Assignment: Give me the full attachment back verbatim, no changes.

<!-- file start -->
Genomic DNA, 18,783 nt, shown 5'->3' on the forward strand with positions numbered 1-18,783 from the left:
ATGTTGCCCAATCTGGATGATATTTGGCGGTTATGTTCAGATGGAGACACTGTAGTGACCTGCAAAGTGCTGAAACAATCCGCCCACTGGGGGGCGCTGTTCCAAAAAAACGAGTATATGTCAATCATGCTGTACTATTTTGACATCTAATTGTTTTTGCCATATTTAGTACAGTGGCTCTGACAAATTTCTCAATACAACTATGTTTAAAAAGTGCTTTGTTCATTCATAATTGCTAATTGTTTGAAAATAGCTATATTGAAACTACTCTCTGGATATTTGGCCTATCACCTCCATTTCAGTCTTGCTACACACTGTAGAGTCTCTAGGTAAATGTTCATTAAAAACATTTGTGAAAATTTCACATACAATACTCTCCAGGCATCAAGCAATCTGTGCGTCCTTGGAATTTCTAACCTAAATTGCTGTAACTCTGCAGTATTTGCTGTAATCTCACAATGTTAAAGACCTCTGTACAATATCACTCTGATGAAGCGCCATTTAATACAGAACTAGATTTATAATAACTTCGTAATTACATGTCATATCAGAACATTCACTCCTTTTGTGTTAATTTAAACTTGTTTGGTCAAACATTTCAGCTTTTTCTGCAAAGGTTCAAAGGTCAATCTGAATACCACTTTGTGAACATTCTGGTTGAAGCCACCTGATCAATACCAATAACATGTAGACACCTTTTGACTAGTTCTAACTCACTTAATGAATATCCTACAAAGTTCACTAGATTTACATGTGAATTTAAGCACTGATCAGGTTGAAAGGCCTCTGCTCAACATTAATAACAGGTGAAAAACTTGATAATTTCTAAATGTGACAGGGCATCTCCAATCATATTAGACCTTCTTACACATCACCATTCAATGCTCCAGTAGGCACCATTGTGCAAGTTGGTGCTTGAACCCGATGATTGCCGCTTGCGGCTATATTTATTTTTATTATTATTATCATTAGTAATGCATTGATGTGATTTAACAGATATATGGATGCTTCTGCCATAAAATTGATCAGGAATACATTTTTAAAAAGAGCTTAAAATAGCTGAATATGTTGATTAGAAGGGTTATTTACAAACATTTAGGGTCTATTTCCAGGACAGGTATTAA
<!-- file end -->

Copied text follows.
Genomic DNA, 18,783 nt, shown 5'->3' on the forward strand with positions numbered 1-18,783 from the left:
ATGTTGCCCAATCTGGATGATATTTGGCGGTTATGTTCAGATGGAGACACTGTAGTGACCTGCAAAGTGCTGAAACAATCCGCCCACTGGGGGGCGCTGTTCCAAAAAAACGAGTATATGTCAATCATGCTGTACTATTTTGACATCTAATTGTTTTTGCCATATTTAGTACAGTGGCTCTGACAAATTTCTCAATACAACTATGTTTAAAAAGTGCTTTGTTCATTCATAATTGCTAATTGTTTGAAAATAGCTATATTGAAACTACTCTCTGGATATTTGGCCTATCACCTCCATTTCAGTCTTGCTACACACTGTAGAGTCTCTAGGTAAATGTTCATTAAAAACATTTGTGAAAATTTCACATACAATACTCTCCAGGCATCAAGCAATCTGTGCGTCCTTGGAATTTCTAACCTAAATTGCTGTAACTCTGCAGTATTTGCTGTAATCTCACAATGTTAAAGACCTCTGTACAATATCACTCTGATGAAGCGCCATTTAATACAGAACTAGATTTATAATAACTTCGTAATTACATGTCATATCAGAACATTCACTCCTTTTGTGTTAATTTAAACTTGTTTGGTCAAACATTTCAGCTTTTTCTGCAAAGGTTCAAAGGTCAATCTGAATACCACTTTGTGAACATTCTGGTTGAAGCCACCTGATCAATACCAATAACATGTAGACACCTTTTGACTAGTTCTAACTCACTTAATGAATATCCTACAAAGTTCACTAGATTTACATGTGAATTTAAGCACTGATCAGGTTGAAAGGCCTCTGCTCAACATTAATAACAGGTGAAAAACTTGATAATTTCTAAATGTGACAGGGCATCTCCAATCATATTAGACCTTCTTACACATCACCATTCAATGCTCCAGTAGGCACCATTGTGCAAGTTGGTGCTTGAACCCGATGATTGCCGCTTGCGGCTATATTTATTTTTATTATTATTATCATTAGTAATGCATTGATGTGATTTAACAGATATATGGATGCTTCTGCCATAAAATTGATCAGGAATACATTTTTAAAAAGAGCTTAAAATAGCTGAATATGTTGATTAGAAGGGTTATTTACAAACATTTAGGGTCTATTTCCAGGACAGGTATTAA